Sunday, 9 February 2014

Weird stuff my mum used to do that I am now really vibing with ...

When I was a kid I thought my mother's obsession with the pigsty in my bedroom was weird.

"What's her problem?" I thought to myself.  "It's not like she has to live in here."

I also didn't understand why she got mad when I "cleaned up" my room by shoving the big wodge of mess into my cupboard and then leaning heavily on the door until it was tightly packed in like a Jack-in-the-box.

"What's the problem?" I thought.  "It's tidy enough for me."

One day I was minding my own business, hosting a tea party in the pigsty when my mother reached the end of her tether.

"I said, 'Clean up this pigsty!'" She shrieked.  (I suspect now, it was about the tenth time she'd said it.)

Then she slammed my bedroom door so hard that my little China tea set shattered and everyone at the tea party fell backwards.

The door flew open again; Mum was mortified.  She then spent the next six months scouring the shops to try to find a replacement tea set.  It so happened that the tea set was irreplaceable. (It was that one high quality toy item  that we just happened upon in a toy shop and then never saw again.)
But every day when I came home from school there would be a new "peace offering" sitting on my bed: a plastic tea set, an "almost-but-not-quite-right" China tea set, a new doll for my tea party.

She told me recently that she still feels bad about losing her temper and breaking my tea set 35 years ago. I told her that I completely understood why she did that.

Until you become a mother and find yourself shouting things like, "Whose shoes are these?", "Take your bowls to the sink!" and "The dishwasher is now receiving!" you do not really understand that there is method in what appears to be the madness of motherhood.

(It's a bit like being the humourless office manager that no one likes: walking around with your necklace pen so that no one can steal it; making sure that everyone got the memo about the meeting in boardroom five, because if you don't remind everyone, no one will turn up and everyone will say, "I didn't know there was a meeting in boardroom five?")

Here are some other "weird" things my mother used to do that I now completely understand because I do them myself.

1. Shimmy around the kitchen floor on a towel


You know what I'm talking about: the old "mop the kitchen floor then shimmy around on a towel to dry it before kids and dogs can come in and ruin your good work" trick.

And then this seemingly absurd demand: "Don't come in here, I just mopped the floor!"

So we're all supposed to stay out of the kitchen for the rest of our lives now? I used to think.

Well, yes. Got a problem with that?

I used to see my mother doing the kitchen floor shimmy and think it was hilaaaarious.  What a nutbag! I thought to myself. Now? I love me a good shimmy around the kitchen floor on a towel.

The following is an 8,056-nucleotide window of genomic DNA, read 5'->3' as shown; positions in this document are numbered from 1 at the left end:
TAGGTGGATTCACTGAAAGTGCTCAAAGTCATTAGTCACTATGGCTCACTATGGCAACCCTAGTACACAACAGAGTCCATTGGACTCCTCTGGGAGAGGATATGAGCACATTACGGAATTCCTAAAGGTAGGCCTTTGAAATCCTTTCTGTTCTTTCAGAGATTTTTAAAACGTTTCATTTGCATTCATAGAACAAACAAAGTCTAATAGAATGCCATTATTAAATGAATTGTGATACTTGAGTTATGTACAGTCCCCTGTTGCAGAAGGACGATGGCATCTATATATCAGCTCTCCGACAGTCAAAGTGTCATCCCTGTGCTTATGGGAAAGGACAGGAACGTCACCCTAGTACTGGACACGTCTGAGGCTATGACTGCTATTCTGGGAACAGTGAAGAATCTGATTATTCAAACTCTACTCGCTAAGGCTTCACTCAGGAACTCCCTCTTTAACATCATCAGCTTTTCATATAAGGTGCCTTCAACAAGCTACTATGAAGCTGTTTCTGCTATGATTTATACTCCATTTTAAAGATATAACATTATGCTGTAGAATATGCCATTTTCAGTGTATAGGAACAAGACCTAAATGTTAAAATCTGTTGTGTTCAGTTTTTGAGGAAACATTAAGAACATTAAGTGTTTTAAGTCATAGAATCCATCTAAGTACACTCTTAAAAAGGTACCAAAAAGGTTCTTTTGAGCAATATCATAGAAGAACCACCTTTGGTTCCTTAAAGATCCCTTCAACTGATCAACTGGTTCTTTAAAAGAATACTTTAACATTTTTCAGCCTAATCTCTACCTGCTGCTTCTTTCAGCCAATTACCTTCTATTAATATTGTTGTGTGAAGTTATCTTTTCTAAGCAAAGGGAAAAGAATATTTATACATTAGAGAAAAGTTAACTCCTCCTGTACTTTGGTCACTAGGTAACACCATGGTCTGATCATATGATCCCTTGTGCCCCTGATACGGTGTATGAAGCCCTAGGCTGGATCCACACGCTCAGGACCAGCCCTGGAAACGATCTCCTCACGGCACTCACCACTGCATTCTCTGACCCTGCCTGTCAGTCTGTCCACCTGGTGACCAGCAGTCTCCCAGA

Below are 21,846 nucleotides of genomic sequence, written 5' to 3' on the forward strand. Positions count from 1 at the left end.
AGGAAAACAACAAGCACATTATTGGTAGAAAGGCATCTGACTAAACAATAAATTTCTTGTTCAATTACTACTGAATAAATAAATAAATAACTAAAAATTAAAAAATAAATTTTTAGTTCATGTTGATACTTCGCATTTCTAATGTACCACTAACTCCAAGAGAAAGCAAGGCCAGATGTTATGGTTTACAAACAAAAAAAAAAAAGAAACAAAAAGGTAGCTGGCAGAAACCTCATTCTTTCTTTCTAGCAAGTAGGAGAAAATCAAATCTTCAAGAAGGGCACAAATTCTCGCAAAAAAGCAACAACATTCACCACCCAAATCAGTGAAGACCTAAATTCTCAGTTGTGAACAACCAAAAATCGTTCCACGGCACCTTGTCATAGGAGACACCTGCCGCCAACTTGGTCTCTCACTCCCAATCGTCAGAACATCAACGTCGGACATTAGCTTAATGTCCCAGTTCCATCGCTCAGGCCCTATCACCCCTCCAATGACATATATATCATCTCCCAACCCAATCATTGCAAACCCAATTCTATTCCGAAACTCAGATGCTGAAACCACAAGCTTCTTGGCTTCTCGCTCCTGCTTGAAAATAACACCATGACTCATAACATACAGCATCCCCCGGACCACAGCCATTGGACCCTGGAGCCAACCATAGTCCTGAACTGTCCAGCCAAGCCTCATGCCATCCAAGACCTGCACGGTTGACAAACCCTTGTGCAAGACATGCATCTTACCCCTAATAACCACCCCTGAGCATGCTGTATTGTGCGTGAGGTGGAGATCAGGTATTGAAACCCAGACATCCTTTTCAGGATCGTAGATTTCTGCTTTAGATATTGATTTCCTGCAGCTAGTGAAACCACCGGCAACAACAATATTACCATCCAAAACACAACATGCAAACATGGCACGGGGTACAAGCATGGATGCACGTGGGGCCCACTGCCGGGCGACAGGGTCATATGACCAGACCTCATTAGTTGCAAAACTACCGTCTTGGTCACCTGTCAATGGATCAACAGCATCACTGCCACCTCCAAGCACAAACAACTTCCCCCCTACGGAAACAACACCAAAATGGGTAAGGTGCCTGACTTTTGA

2. Walk into kids' bedrooms and obsessively sniff the air


"The Nose knows." We used to snigger about my mother.  She could sniff out a dead sock in the crack of the couch or a mouldy orange in a school bag at ten paces. It used to annoy me that she'd come into my room and immediately start sniffing the air:

"What's that ...? Is it ... parmesan cheese? Did something die in here?"

Now I find myself doing it every day. Why are kids so stinky? And why are they so impervious to their own stink? It kills me.

3. "It's the dotty bits of paper that I can't stand."


My mum used to say this. And I used to go, "Whatevs crazy lady. Whatevs." (Or the 1970s equivalent of "whatevs.") She'd bend over and pick at my bedroom floor where the offending "dotty bits of paper" resided. I could not for the life of me see what she was talking about.

Now? I am constantly picking up "dotty bits of paper" off the floor ALL OVER MY HOUSE!  And I find myself muttering, "It's the dotty bits of paper that I can't stand."

4. "Do you have to make pancakes and no thanks I don't want one."


Remember when you decided to make pancakes and you couldn't understand why your mum wasn't thrilled about the prospect of someone making pancakes?  And then you didn't understand why she didn't want you to make her one? What's not to like about pancakes? What is she? CRAZY? 

Recently my eldest son offered to make crepes as a special treat for breakfast.  I watched with gritted teeth as he sifted flour like wedding confetti all over the kitchen, used a metal spatula on my Jamie Oliver non-stick frypan and slopped pancake batter in the unreachable gap between the bench and the cooktop.

As it happens he makes a pretty good crepe. My sister and I, however,  used to do that thing where you make crepe batter then you try to make pancakes with it.

Mum used to decline our anemic, gluey "pancakes", quietly wait until we had lost interest, then sidle in and make herself the perfect thin, lacy crepe.  I used to think that was impolitic of her.  Now I understand.

5. Swim in the pool without getting her hair wet


I don't know what it is about getting older, but my hair just ain't what it used to be. As a result, if I'm having a good hair day, there's no way I'm going to ruin it by putting my head under the water when I go for a swim. It'll take hours to dry and when it does it will be a big, old, bag-lady, fright-wig. And don't even get me started on the prospect of going to bed with wet hair and waking up with the wig-on-backwards look.

So I make like Esther Williams and breaststroke my way elegantly around the pool with my head out of the water.

Just like my mum used to.